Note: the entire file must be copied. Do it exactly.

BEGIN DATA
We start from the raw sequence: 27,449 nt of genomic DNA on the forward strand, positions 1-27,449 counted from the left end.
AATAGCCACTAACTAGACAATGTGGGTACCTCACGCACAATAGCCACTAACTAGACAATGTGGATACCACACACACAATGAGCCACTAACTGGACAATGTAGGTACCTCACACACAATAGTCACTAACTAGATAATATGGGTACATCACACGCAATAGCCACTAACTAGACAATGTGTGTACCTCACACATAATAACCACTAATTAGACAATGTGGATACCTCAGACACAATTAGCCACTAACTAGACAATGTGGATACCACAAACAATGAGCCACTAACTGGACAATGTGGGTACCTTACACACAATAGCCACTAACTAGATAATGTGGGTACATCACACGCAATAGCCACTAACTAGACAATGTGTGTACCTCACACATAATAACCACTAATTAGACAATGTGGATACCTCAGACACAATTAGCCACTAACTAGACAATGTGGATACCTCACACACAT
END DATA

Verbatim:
We start from the raw sequence: 27,449 nt of genomic DNA on the forward strand, positions 1-27,449 counted from the left end.
AATAGCCACTAACTAGACAATGTGGGTACCTCACGCACAATAGCCACTAACTAGACAATGTGGATACCACACACACAATGAGCCACTAACTGGACAATGTAGGTACCTCACACACAATAGTCACTAACTAGATAATATGGGTACATCACACGCAATAGCCACTAACTAGACAATGTGTGTACCTCACACATAATAACCACTAATTAGACAATGTGGATACCTCAGACACAATTAGCCACTAACTAGACAATGTGGATACCACAAACAATGAGCCACTAACTGGACAATGTGGGTACCTTACACACAATAGCCACTAACTAGATAATGTGGGTACATCACACGCAATAGCCACTAACTAGACAATGTGTGTACCTCACACATAATAACCACTAATTAGACAATGTGGATACCTCAGACACAATTAGCCACTAACTAGACAATGTGGATACCTCACACACAT